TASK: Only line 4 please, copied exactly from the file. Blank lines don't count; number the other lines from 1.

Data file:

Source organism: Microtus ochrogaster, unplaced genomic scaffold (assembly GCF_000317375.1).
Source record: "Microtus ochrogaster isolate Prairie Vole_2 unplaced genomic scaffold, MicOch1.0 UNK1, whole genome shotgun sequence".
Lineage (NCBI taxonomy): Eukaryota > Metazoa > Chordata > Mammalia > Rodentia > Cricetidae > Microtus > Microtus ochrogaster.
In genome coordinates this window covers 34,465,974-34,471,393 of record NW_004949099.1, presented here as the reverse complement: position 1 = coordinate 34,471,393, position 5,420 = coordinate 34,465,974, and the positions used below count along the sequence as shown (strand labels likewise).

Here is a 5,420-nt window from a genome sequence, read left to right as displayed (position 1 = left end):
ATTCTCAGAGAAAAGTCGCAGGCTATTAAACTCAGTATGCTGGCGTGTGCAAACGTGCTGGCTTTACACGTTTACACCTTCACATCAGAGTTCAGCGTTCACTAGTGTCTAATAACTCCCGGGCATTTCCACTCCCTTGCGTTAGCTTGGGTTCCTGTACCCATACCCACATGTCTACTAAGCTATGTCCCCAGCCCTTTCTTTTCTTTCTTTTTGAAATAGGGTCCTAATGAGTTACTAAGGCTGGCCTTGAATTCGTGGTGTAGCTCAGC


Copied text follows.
In genome coordinates this window covers 34,465,974-34,471,393 of record NW_004949099.1, presented here as the reverse complement: position 1 = coordinate 34,471,393, position 5,420 = coordinate 34,465,974, and the positions used below count along the sequence as shown (strand labels likewise).